The eponymous antihero of BoJack Horseman is lonely and desperate for approval, prone to narcissistic monologues, angry outbursts, substance abuse: Bad Behaviour in general. Like a toddler having a tantrum, he wants attention. Like a toddler having a tantrum, he’s myopic to a world beyond his own needs and feelings, but deep down he wants what we all want – to be happy and fulfilled. The central question at the heart of this animated sitcom is whether BoJack is capable of changing his life for the better; of behaving properly, sitting up straight and taking a deep breath instead of throwing a fit. What might that happiness and fulfillment look like? And how might one attain it?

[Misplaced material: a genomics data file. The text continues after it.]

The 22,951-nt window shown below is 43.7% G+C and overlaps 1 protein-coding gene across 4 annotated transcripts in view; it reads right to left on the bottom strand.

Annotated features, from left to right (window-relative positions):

He has at least one reference point. As the star of a cheerful family sitcom back in the nineties, BoJack has tasted the sweet possibility of heartwarming mishaps amidst rosy equilibrium promised by much popular television. Horsin’ Around, which follows a young bachelor horse who is forced to re-evaluate his priorities when he agrees to raise three orphaned children, is filled with jokes like this:
‘Ugh… Mondays,’ says one of the orphaned children [cue live studio audience laughter].
‘Good morning to you too,’ says BoJack’s character.
‘Hay?! Where? I love hay!’
Fast-forward twenty years, and things aren’t so simple. Horsin’ Around has run its course and BoJack is a vaguely remembered fading star, living alone in an apartment much too big for someone so lonely. He’s a washed-up alcoholic, increasingly jaded about Hollywood and his place in it, and obsessed with Horsin’ Around. When we meet him in Season 1, BoJack sits watching it over and over again. He’s fixated on the show – not only because he made it in his prime but because it represents everything that is missing from his life now.